An Oxford comma ended up costing a Maine dairy processing company $5 million via a class action lawsuit settlement with their drivers.
Oakhurst Dairy was sued in 2014 for $10 million by five drivers who were named plaintiffs in the case and a total of 127 drivers in the class action lawsuit. The drivers alleged that they were owed overtime pay from the processor for routinely driving 50 to 60 hours, as the lawsuit claims.
The lawsuit was settled on Feb. 8 and the five primary plaintiffs will be awarded $50,000 each. The other drivers will be paid based on overtime hours driven from May 2008 until August 2012.
The case hinged on the lack of a comma in Maine’s state law regarding overtime pay. According to the law, exemptions for overtime are applied for “canning, processing, preserving, freezing, drying, marketing, storing packing for shipment or distribution of” foods. Drivers argued the exemption did not apply because they aren’t packing produce and because there’s no comma to separate the activity from “distribution.”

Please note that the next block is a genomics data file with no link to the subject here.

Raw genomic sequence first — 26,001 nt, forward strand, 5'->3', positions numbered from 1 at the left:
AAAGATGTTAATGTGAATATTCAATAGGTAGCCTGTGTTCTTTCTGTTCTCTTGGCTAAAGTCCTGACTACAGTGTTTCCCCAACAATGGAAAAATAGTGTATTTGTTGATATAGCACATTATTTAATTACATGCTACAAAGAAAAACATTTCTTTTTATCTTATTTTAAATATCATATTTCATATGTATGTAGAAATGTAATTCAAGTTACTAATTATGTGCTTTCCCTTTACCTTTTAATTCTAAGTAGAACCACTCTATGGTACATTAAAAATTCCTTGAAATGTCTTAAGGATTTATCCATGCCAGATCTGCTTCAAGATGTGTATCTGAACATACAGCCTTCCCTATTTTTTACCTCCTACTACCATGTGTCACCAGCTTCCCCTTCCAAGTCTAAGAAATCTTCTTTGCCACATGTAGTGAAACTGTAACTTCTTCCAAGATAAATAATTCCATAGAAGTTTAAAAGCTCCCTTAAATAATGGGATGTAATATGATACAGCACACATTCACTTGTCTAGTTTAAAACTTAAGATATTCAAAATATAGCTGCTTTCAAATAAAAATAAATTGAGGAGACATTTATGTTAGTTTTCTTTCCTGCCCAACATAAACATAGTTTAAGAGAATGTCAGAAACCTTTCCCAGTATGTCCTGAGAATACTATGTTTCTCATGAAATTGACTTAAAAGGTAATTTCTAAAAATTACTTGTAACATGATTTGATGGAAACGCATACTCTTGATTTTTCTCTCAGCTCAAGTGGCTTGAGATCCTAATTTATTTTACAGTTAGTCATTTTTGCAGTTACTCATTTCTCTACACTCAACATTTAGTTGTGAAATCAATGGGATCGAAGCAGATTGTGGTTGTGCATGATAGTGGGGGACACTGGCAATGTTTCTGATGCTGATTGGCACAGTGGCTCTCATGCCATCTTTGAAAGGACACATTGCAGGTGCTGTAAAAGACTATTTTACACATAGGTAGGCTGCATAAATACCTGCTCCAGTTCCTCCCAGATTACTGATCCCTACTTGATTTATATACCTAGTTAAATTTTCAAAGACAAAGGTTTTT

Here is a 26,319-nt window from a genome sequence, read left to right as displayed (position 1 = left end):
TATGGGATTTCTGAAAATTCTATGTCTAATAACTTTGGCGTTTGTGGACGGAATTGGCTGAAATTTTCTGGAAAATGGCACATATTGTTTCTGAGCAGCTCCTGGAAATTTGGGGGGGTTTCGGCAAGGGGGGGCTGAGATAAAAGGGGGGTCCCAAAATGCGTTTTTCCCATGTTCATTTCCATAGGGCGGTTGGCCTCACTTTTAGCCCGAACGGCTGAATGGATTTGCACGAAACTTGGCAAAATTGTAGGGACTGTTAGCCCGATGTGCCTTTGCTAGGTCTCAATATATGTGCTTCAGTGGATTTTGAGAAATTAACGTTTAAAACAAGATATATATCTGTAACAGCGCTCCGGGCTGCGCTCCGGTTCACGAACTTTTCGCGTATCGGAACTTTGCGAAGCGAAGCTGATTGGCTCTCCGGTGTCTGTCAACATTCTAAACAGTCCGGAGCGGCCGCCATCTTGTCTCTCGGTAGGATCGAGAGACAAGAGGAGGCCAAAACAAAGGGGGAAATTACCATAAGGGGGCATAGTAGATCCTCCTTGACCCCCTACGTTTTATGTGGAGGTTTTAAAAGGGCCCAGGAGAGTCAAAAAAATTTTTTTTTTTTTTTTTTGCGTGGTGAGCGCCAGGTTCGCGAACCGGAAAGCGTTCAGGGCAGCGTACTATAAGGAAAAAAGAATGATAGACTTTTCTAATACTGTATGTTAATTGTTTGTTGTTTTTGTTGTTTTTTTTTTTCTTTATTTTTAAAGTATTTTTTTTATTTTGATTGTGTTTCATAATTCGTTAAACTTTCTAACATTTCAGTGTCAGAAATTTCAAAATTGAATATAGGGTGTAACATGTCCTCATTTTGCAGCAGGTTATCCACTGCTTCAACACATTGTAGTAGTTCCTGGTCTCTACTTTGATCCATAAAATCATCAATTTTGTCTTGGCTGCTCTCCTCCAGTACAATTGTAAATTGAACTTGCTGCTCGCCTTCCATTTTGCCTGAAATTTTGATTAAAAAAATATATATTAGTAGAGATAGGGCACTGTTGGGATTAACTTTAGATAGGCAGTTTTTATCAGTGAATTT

A federal court in Maine originally ruled in favor of Oakhurst Dairy. After an appeal the case went to the First Circuit Court of Appeals in Boston, where the court ruled in favor of the drivers in March 2017. The case was set to go back to a federal district court in Maine prior to the settlement.
Started in 1921, Oakhurst Dairy was formerly a family owned company prior to being bought by Dairy Farmers of America in January 2014. The lawsuit was against the previous owners of Oakhurst.